Under circumstances very similar to this case, California ruled in its decision in In re Marriage of Ben-Yehoshua, 91 Cal. App. 3d 259, 154 Cal. Rptr. 80 (1979), that the superior court did not have jurisdiction. In that case the parties had lived in Israel for thirteen years when the mother visited in California with the children. Fourteen days after her arrival she filed an action for separation and custody of the children. The husband came to California, accepted service of process and retained counsel to represent him in the case. He appeared personally at the order to show cause hearing and entered into a stipulation with his wife that she have temporary custody over the children. The husband cooperated in the preparation of a probation report.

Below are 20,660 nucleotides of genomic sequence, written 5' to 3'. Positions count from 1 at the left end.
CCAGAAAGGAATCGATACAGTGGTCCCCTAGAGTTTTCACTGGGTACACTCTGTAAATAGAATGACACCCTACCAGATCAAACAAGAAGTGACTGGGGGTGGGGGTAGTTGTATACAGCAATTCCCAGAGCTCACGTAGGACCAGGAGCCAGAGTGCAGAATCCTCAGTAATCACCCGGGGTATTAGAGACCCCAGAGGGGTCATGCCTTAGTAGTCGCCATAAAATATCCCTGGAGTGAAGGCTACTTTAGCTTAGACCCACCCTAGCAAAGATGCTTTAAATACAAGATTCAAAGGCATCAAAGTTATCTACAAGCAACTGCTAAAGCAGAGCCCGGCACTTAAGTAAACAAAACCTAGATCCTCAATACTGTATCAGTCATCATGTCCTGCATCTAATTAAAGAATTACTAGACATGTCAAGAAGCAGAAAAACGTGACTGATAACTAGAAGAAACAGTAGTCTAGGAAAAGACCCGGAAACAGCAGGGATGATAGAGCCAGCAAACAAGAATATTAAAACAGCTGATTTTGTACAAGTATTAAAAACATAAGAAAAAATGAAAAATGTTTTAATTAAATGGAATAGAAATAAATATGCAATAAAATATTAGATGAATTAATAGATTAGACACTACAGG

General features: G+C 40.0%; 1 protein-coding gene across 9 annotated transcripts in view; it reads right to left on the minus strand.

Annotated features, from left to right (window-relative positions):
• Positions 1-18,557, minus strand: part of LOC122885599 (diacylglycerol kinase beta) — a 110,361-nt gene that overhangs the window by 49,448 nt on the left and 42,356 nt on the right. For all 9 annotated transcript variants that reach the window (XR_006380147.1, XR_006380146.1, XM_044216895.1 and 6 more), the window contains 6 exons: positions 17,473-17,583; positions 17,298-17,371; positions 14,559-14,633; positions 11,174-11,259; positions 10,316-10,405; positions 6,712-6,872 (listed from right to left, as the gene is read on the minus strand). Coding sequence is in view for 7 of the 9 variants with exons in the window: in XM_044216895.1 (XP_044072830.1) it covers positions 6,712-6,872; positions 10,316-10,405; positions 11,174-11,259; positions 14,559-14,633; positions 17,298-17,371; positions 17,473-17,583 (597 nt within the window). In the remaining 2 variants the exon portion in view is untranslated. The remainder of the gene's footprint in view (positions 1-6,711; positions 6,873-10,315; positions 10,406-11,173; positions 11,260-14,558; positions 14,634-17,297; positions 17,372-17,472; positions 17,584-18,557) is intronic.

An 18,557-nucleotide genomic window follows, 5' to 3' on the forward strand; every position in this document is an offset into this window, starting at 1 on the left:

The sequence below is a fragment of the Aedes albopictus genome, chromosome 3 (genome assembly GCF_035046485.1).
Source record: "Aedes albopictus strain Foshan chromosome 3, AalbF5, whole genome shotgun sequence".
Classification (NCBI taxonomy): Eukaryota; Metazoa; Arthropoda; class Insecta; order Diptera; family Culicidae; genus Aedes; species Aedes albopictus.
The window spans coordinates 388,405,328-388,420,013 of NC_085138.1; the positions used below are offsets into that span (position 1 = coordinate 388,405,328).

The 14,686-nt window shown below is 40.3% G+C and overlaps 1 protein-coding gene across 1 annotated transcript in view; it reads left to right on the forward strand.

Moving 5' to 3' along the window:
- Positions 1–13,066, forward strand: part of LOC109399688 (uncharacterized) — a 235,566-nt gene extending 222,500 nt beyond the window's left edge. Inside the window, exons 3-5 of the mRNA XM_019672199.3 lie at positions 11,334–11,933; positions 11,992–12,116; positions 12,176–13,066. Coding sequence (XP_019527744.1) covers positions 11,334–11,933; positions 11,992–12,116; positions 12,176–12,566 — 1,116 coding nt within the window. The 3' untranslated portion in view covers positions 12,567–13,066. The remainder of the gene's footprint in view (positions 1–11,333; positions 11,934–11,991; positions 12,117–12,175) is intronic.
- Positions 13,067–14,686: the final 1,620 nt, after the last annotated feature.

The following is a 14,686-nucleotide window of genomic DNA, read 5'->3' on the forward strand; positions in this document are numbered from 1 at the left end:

Upon appeal by the husband from the interlocutory decree that, in part, awarded custody to the wife, the court of appeal held that the superior court had not had jurisdiction under Civil Code section 5152(1)(b) to pass upon the custody issue. The appellate court found it "readily apparent that the children in this case did not have the requisite significant relationship to this state and that Israel was the state having the maximum contacts." 154 Cal. Rptr. at 84. The court quoted from the Commissioners' Note to section 3 of the Act, 9 U.L.A. 124, "Short-term presence in the state is not enough [to establish subject matter jurisdiction] even though there may be an intent to stay longer, perhaps an intent to establish a technical `domicile' for divorce or other purposes." Id., 154 Cal. Rptr. at 84 n. 3.